Islamic Center Would Not Be at Ground Zero
By CLYDE HABERMAN
Published: July 26, 2010
Rick A. Lazio, a former Republican congressman trying to become New York’s next governor, wants the state’s attorney general to investigate the finances of a planned Islamic community center on Park Place, two blocks from the World Trade Center site.
It is probably no coincidence that the attorney general is Andrew M. Cuomo, the Democratic nominee for governor and the overwhelming favorite to win in November. In the polls, Mr. Lazio barely registers a pulse. His fund-raising makes anemia look robust. He may not even end up as his party’s nominee, given the strong challenge he faces from Carl Paladino, a Buffalo developer with a mouth to match his big bank account.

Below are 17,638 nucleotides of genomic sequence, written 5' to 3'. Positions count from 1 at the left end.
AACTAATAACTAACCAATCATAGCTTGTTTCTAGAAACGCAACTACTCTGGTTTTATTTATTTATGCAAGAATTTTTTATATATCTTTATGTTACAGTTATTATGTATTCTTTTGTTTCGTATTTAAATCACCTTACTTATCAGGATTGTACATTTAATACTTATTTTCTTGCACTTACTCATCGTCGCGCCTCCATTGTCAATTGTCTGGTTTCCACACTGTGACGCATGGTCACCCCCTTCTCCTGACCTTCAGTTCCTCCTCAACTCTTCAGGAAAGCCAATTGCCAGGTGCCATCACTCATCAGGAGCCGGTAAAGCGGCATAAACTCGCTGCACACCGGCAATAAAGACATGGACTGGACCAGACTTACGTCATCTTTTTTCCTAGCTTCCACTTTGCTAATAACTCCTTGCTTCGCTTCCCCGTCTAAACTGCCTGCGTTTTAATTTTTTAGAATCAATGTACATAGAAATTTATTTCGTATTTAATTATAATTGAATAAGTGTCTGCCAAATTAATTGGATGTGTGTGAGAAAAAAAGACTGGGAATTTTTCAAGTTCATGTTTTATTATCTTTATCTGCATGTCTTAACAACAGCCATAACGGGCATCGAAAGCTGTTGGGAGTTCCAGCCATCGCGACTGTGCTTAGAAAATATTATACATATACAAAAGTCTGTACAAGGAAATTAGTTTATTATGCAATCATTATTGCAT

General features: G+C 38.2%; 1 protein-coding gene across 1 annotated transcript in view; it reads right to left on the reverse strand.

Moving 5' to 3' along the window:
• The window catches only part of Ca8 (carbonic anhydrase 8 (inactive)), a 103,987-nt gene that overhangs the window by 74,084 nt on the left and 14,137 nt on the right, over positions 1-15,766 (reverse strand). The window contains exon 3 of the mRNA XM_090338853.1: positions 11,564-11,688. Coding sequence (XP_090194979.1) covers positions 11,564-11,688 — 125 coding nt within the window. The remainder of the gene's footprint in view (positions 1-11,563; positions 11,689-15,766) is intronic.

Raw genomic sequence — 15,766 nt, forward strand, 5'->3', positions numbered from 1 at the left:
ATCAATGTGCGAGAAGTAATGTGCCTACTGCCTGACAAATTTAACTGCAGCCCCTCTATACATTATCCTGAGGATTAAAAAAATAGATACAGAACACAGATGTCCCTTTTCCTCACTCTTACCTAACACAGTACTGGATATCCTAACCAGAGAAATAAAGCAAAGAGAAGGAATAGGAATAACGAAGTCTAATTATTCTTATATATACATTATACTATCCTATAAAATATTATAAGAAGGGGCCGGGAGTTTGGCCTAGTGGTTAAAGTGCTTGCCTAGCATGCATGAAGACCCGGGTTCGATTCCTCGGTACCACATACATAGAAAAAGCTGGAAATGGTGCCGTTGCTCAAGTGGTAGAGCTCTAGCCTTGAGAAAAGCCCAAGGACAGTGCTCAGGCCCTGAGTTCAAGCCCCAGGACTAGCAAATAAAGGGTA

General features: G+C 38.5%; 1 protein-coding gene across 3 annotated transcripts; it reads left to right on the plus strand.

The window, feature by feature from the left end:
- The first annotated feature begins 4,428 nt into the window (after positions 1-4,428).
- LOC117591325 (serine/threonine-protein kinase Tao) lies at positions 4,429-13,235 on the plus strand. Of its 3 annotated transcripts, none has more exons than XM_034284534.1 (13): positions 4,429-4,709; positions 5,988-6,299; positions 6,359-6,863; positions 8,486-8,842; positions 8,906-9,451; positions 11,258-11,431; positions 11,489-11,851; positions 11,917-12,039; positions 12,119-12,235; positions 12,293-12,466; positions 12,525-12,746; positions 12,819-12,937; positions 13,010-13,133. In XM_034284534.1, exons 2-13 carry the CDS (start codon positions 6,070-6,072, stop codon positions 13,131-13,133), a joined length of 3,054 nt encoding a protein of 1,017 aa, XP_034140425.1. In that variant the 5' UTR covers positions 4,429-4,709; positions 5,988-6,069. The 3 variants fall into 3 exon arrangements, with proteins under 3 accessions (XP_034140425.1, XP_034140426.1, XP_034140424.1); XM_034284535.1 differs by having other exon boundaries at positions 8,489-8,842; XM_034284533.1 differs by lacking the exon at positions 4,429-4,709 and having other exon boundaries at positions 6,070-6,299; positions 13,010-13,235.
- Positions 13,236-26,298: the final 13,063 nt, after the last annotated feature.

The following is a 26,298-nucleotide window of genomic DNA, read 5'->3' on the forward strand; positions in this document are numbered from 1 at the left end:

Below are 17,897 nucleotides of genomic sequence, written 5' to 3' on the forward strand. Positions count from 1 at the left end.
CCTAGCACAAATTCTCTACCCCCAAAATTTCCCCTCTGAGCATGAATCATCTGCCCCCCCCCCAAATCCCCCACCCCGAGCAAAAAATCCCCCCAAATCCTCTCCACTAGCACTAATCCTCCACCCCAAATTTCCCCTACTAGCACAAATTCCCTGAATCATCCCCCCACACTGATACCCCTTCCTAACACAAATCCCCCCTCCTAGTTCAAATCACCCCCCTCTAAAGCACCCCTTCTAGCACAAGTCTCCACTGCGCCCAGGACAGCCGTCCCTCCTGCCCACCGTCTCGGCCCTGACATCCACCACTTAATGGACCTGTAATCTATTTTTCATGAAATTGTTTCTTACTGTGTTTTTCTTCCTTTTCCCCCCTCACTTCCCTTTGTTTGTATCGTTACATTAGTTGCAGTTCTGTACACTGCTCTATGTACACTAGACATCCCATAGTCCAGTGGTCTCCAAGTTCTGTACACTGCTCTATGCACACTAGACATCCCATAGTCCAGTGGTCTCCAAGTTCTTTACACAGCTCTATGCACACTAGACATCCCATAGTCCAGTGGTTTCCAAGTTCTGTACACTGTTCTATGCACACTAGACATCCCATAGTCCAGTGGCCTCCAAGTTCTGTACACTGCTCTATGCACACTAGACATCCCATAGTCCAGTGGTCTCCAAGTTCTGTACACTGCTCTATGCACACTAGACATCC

Mr. Lazio needed a voter-rousing issue that conceivably might put Mr. Cuomo on the spot. He found it in the controversial Islamic center. Purely from a political vantage, it was not a bad choice. Fear, even if subtly hinted, almost never strikes out — not in American politics, anyway.
The center, which could rise as many as 15 stories and has the blessing of local officials from the mayor on down, makes some people uneasy. The reasons are understandable, if not entirely admirable. Some opponents, mostly political conservatives, have exploited the discomfort with statements that are inflammatory or misleading, or both.
For now, there is no reason to assume that the imam behind the project, Feisal Abdul Rauf, has enough finances worth investigating. Mr. Cuomo has shown no interest. Still, it probably wouldn’t be the worst idea ever if the imam were to open his books so everyone could see how the money will be raised for a building with a $100 million price tag.
Such an inquiry aside, we have already learned things in recent weeks.